Interviewing the organizers of CrossingCon is the easiest gig ever. They are so excited about the work of author Diane Duane, and so excited about the convention they are putting together, that the interview (me, in this case) really has nothing to do except nod and take notes. I had such a great time listening to the group who are clearly good friends talk about their upcoming convention. I’m sure that anyone who attends the con will be warmly welcomed and will have a great time! Here’s some highlights from the interview.
I did an interview via Skype with Holland, Eli, and Claudia, three of the board members of CrossingsCon. CrossingsCon came about because of a tumbler group that the three are on. Someone proposed a meetup…which turned into an idea for a series of meetups. Finally, according to Eli, someone said, “Hey, why don’t we have a Diane Duane fan convention?” Thus, the very first Diana Duane fan convention (specifically devoted to the Young Wizards fandom) was born. It will be held June 24-26, 2016 at the Courtyard Newark Downtown in Newark, NJ.
I can tell that Eli, Holland, and Claudia are true fans because they seemed even more eager to tell me about Diane Duane than they were to tell me about the convention! The Young Wizards series starts with the book So You Want to be a Wizard, first published in 1983. Currently, there’s a total of nine books, plus short stories. Duane has released an updated version of the series, in which she updates the technology and corrects some inconsistencies. She also took the opportunity to improve her depiction of a character with autism, pointing out that she was much better educated about autism now than in 1983. These revised books are known as the “New Millennium” editions. If you are wondering where to start, all three of my interviewees were adamant that the New Millenium edition of So You Want to Be a Wizard is the way to go.
This series has touched so many people’s lives. Because it started pre-Internet, fans usually read them without realizing that there were so many other fans. When a tumblr fan group started, it launched a tight-knit, supportive community of fans who were thrilled to discover that they weren’t alone in loving these books. In the books, wizards refer to each other as “cousins” and this has become a name for Young Wizard fans. In keeping with this familial term, the online fandom is warm, personal, and inclusive.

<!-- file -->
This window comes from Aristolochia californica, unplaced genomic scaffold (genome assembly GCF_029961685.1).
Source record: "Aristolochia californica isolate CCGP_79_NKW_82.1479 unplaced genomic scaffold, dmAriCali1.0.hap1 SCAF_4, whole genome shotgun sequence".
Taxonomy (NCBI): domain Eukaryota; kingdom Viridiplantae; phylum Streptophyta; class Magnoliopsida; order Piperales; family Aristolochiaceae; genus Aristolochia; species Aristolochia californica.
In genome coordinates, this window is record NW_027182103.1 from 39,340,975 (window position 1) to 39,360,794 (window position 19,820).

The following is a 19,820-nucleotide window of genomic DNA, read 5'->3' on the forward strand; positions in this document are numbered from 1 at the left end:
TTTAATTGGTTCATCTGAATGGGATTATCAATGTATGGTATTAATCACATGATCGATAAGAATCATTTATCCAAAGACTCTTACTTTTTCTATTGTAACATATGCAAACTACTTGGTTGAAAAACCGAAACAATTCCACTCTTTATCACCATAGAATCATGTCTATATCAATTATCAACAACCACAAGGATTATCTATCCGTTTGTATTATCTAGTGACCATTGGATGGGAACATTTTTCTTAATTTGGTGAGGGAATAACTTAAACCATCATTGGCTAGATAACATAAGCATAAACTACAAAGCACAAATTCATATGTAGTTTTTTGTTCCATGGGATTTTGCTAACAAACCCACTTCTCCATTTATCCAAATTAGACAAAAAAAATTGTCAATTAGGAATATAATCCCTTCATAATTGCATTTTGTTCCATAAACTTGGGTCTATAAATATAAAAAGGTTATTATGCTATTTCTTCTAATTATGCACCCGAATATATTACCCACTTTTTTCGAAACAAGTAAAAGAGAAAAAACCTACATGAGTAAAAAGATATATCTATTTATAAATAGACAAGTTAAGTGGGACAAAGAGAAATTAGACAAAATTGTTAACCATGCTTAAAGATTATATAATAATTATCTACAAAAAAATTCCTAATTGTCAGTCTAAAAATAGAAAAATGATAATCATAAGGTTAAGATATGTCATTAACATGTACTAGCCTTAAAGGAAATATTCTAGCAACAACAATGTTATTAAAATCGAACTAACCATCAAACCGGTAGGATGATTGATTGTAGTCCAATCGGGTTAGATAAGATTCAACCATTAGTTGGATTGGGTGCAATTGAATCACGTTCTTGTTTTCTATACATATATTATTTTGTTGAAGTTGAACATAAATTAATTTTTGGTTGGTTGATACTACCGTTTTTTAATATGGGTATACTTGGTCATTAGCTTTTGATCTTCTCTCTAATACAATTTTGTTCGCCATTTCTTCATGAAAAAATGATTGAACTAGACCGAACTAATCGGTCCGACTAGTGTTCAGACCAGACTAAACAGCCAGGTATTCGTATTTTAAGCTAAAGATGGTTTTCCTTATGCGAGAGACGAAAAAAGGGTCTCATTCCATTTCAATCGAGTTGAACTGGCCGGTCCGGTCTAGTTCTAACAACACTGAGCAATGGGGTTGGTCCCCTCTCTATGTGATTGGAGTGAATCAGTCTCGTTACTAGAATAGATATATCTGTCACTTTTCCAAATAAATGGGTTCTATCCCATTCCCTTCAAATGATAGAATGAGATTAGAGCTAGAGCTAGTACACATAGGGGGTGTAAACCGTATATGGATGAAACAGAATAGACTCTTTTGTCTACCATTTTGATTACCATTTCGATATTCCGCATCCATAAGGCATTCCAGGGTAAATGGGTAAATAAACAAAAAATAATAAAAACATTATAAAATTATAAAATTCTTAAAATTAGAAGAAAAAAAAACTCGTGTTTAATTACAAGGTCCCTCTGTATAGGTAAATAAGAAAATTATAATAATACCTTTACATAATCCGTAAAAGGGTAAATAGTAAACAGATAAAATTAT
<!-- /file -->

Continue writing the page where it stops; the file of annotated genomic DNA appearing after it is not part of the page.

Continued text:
In coming up with ideas for CrossingsCon, the board is concentrating on fostering that personal, inclusive feeling. They haven’t finalized a schedule, but are planning a tour of sites in Manhattan that appear in the series “So You Want to See Manhattan?” They are also looking at having panels and speakers, but having a greater emphasis on opportunities for people to connect socially. They expect a small group this year and although they would be happy to be surprised, a small group is just fine with them.
If you are interested in CrossingsCon, you can find more information at their tumblr page and be sure to check out their new IndieGoGo Fundraising Page! Rewards include Holland’s homemade pumpkin bread, and stretch goals include having Mark Oshiro (who is reading the series as part of Mark Reads) and Seanan McGuire attend CrossingCon as guests.
People have based their own ethical systems on the Wizards series, which is about “how to be good in a world that is evil”. It has a diverse cast of characters who deal with both magical and mundane problems. Eli pointed out that the characters know that they can’t stop all bad things from happening, but the points of the books is that every little bit you can do is helpful. “Every little bit you o is your part you have to play in defying entropy.” I’m looking forward to seeing a lot of photos from CrossingsCon of online friends meeting at last!